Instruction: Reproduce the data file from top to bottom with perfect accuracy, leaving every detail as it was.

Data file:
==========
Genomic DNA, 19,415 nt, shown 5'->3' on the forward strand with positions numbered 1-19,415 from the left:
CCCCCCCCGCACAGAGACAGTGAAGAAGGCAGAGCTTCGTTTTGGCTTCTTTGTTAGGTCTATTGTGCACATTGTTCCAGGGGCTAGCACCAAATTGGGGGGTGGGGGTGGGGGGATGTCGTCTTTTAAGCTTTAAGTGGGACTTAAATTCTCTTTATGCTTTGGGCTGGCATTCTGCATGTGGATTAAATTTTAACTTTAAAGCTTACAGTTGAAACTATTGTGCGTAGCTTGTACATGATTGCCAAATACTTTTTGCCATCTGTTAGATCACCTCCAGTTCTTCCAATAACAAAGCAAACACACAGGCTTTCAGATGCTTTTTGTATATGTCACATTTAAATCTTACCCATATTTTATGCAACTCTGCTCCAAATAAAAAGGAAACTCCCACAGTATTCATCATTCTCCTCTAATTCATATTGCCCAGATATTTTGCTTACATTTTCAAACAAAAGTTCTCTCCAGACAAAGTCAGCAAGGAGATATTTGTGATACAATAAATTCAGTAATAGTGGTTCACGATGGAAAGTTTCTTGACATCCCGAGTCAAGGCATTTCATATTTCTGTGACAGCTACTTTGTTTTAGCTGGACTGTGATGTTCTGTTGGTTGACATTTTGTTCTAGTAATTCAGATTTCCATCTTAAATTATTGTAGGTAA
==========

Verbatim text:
Genomic DNA, 19,415 nt, shown 5'->3' on the forward strand with positions numbered 1-19,415 from the left:
CCCCCCCCGCACAGAGACAGTGAAGAAGGCAGAGCTTCGTTTTGGCTTCTTTGTTAGGTCTATTGTGCACATTGTTCCAGGGGCTAGCACCAAATTGGGGGGTGGGGGTGGGGGGATGTCGTCTTTTAAGCTTTAAGTGGGACTTAAATTCTCTTTATGCTTTGGGCTGGCATTCTGCATGTGGATTAAATTTTAACTTTAAAGCTTACAGTTGAAACTATTGTGCGTAGCTTGTACATGATTGCCAAATACTTTTTGCCATCTGTTAGATCACCTCCAGTTCTTCCAATAACAAAGCAAACACACAGGCTTTCAGATGCTTTTTGTATATGTCACATTTAAATCTTACCCATATTTTATGCAACTCTGCTCCAAATAAAAAGGAAACTCCCACAGTATTCATCATTCTCCTCTAATTCATATTGCCCAGATATTTTGCTTACATTTTCAAACAAAAGTTCTCTCCAGACAAAGTCAGCAAGGAGATATTTGTGATACAATAAATTCAGTAATAGTGGTTCACGATGGAAAGTTTCTTGACATCCCGAGTCAAGGCATTTCATATTTCTGTGACAGCTACTTTGTTTTAGCTGGACTGTGATGTTCTGTTGGTTGACATTTTGTTCTAGTAATTCAGATTTCCATCTTAAATTATTGTAGGTAA